To prepare for these discussions, IFLA is using insights collected through the 2005 Convention monitoring and reporting scheme to map ways in which libraries are being recognised as contributing to the goals of the Convention – and corresponding sustainable development goals.

There are myriad examples included in this body of information. For example, the 2005 Convention Global Report 2022 already provides some insight:

Goal 1: Supporting sustainable systems of governance for culture

  • “Several countries, including Egypt, Norway, Qatar and Slovakia, have begun extensive work to digitize their national libraries, thereby facilitating access to, and the discoverability of, local cultural content in several languages” (UNESCO, 2022, pg. 107)
  • “National Library for the Disabled [Republic of Korea] increased its membership by 84% in 2021 alone, as it expanded its provision in Braille, voice over and sign language” (UNESCO, 2022, pg. 105)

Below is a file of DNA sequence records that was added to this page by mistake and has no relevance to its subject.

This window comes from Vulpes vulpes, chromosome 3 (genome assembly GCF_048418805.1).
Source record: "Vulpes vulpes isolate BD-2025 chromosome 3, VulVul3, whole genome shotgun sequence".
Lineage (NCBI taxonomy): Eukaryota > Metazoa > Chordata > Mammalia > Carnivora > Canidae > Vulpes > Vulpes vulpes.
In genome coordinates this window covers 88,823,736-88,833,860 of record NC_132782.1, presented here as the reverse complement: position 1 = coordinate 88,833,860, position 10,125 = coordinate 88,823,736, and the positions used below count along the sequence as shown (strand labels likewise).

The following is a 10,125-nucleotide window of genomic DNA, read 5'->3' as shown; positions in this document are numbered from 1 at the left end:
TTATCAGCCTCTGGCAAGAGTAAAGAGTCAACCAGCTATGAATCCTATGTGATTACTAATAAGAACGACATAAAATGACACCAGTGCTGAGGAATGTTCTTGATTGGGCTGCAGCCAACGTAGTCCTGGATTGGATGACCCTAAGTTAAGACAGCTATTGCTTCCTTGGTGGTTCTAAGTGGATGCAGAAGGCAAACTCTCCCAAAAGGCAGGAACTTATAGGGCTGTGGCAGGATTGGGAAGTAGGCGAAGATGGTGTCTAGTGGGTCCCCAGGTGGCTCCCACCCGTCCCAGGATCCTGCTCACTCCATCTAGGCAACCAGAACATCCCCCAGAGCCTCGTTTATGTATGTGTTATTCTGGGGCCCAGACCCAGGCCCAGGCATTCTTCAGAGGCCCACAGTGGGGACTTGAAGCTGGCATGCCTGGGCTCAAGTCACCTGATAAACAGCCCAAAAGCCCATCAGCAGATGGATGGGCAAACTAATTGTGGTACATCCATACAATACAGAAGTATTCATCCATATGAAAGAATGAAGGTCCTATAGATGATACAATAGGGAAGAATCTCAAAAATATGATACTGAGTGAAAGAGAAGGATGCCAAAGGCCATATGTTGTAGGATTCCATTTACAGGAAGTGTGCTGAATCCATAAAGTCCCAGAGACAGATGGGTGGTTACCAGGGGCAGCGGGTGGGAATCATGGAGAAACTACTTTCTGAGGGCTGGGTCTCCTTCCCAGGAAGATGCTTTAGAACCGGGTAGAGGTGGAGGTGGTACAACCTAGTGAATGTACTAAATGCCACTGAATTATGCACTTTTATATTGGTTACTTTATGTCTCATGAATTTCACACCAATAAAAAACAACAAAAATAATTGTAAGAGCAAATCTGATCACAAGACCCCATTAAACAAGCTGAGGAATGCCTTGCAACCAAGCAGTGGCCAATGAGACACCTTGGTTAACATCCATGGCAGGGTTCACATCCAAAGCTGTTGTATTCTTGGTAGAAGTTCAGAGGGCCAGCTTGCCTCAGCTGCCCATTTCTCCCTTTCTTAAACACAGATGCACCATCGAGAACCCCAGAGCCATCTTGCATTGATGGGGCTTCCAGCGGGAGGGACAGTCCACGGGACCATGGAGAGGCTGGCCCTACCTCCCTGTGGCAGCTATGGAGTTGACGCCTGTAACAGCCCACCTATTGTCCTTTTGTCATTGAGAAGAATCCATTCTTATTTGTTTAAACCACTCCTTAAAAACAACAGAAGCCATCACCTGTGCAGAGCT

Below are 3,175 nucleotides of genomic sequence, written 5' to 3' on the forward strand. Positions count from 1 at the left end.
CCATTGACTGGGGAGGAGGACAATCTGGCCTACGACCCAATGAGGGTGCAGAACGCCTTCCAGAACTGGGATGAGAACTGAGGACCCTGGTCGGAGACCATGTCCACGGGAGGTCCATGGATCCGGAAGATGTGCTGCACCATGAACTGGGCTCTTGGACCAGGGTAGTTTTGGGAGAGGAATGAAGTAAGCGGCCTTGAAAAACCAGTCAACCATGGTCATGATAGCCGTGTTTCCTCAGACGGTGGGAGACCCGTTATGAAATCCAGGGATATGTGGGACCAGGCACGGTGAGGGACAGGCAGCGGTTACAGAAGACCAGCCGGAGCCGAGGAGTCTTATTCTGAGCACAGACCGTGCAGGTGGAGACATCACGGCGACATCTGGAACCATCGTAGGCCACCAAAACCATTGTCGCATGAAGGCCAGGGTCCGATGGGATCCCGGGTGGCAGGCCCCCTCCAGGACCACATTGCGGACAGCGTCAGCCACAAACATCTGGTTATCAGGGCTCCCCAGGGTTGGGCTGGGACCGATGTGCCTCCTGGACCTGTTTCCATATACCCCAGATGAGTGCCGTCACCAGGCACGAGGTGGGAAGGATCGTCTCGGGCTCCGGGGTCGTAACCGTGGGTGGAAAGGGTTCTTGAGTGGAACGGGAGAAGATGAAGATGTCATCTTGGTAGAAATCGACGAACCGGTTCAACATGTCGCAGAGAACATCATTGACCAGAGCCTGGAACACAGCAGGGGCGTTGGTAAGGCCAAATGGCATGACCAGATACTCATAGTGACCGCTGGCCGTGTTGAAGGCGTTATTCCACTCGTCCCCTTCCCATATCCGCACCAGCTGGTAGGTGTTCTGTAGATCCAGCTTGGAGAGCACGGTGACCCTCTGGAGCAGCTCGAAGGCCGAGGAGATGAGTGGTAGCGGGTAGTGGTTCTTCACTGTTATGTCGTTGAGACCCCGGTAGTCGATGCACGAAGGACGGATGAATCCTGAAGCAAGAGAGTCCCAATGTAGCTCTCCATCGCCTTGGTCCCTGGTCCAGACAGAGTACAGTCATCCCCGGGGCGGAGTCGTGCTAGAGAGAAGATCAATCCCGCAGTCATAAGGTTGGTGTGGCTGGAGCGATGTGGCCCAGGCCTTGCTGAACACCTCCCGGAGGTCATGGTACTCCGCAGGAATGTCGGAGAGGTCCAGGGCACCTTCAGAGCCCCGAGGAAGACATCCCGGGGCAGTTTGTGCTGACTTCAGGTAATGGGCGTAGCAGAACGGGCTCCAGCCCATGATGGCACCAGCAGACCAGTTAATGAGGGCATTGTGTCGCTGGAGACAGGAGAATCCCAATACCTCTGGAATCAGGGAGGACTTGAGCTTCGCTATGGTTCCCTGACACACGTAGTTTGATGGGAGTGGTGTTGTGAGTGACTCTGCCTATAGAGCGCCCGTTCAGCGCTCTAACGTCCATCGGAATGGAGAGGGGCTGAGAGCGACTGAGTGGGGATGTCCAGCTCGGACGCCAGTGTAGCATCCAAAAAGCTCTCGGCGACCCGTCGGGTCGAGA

Goal 2: Achieve a balanced flow of cultural goods and services and increase mobility

  • “China and Niger signed a cultural cooperation agreement to exchange information and expertise in the areas of audiovisual, publishing, libraries and exhibitions” (UNESCO, 2022, pg. 178)

Goal 3: Integrate culture in sustainable development

  • “Developing and developed countries all implement a variety of measures for ensuring access to culture outside of the main urban areas… [for example] mobile libraries and bookstores deployed to stimulate reading (China, Egypt, Iraq).” (UNESCO, 2022, pg. 222)
  • “Given that the COVID-19 pandemic has highlighted the challenge of digital exclusion, it is encouraging to see the reporting of measures aimed at ensuring greater connectivity in libraries across national territories (Argentina, Costa Rica).” (UNESCO, 2022, pg. 222)

IFLA will continue reviewing the body of reports submitted since 2019 to collect quantifiable data on the number of library-related measures and initiatives within each of the Convention’s four objectives. This study with further provide qualifiable data regarding innovative library initiatives that can serve as inspiration for the future.

Stay tuned for more in the lead up to Mondiacult 2022!

For questions or assistance: claire.mcguire@ifla.org